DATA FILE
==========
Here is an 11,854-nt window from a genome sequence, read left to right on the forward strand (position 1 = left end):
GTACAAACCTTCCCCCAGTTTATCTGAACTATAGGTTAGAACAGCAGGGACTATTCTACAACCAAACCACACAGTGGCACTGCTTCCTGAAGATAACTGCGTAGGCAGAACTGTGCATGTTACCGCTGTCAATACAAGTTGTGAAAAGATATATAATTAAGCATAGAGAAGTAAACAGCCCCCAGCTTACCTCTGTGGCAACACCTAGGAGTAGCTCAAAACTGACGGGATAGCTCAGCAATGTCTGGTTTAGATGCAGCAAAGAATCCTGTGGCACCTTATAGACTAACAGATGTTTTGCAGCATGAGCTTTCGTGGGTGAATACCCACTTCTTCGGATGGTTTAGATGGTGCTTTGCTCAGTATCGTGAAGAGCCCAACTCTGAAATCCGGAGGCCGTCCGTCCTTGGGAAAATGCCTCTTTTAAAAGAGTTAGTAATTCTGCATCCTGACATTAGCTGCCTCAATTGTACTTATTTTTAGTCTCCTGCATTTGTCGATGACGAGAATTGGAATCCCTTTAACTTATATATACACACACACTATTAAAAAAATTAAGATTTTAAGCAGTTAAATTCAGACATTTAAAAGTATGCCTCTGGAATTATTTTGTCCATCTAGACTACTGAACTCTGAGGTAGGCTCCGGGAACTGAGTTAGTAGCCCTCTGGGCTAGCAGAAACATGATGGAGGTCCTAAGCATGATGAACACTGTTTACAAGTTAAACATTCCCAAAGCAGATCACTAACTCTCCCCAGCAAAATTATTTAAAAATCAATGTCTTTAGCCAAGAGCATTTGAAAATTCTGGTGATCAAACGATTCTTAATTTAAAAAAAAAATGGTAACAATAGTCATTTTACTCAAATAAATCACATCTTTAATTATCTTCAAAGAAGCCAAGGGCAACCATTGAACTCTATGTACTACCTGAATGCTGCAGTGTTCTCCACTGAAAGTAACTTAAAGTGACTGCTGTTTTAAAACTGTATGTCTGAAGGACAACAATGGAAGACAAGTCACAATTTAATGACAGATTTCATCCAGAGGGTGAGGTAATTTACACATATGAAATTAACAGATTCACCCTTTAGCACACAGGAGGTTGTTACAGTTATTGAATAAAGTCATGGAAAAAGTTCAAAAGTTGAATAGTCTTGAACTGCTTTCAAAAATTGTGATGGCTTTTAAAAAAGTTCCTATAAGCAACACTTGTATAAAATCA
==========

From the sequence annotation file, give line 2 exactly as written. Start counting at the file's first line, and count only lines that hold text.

GTACAAACCTTCCCCCAGTTTATCTGAACTATAGGTTAGAACAGCAGGGACTATTCTACAACCAAACCACACAGTGGCACTGCTTCCTGAAGATAACTGCGTAGGCAGAACTGTGCATGTTACCGCTGTCAATACAAGTTGTGAAAAGATATATAATTAAGCATAGAGAAGTAAACAGCCCCCAGCTTACCTCTGTGGCAACACCTAGGAGTAGCTCAAAACTGACGGGATAGCTCAGCAATGTCTGGTTTAGATGCAGCAAAGAATCCTGTGGCACCTTATAGACTAACAGATGTTTTGCAGCATGAGCTTTCGTGGGTGAATACCCACTTCTTCGGATGGTTTAGATGGTGCTTTGCTCAGTATCGTGAAGAGCCCAACTCTGAAATCCGGAGGCCGTCCGTCCTTGGGAAAATGCCTCTTTTAAAAGAGTTAGTAATTCTGCATCCTGACATTAGCTGCCTCAATTGTACTTATTTTTAGTCTCCTGCATTTGTCGATGACGAGAATTGGAATCCCTTTAACTTATATATACACACACACTATTAAAAAAATTAAGATTTTAAGCAGTTAAATTCAGACATTTAAAAGTATGCCTCTGGAATTATTTTGTCCATCTAGACTACTGAACTCTGAGGTAGGCTCCGGGAACTGAGTTAGTAGCCCTCTGGGCTAGCAGAAACATGATGGAGGTCCTAAGCATGATGAACACTGTTTACAAGTTAAACATTCCCAAAGCAGATCACTAACTCTCCCCAGCAAAATTATTTAAAAATCAATGTCTTTAGCCAAGAGCATTTGAAAATTCTGGTGATCAAACGATTCTTAATTTAAAAAAAAAATGGTAACAATAGTCATTTTACTCAAATAAATCACATCTTTAATTATCTTCAAAGAAGCCAAGGGCAACCATTGAACTCTATGTACTACCTGAATGCTGCAGTGTTCTCCACTGAAAGTAACTTAAAGTGACTGCTGTTTTAAAACTGTATGTCTGAAGGACAACAATGGAAGACAAGTCACAATTTAATGACAGATTTCATCCAGAGGGTGAGGTAATTTACACATATGAAATTAACAGATTCACCCTTTAGCACACAGGAGGTTGTTACAGTTATTGAATAAAGTCATGGAAAAAGTTCAAAAGTTGAATAGTCTTGAACTGCTTTCAAAAATTGTGATGGCTTTTAAAAAAGTTCCTATAAGCAACACTTGTATAAAATCA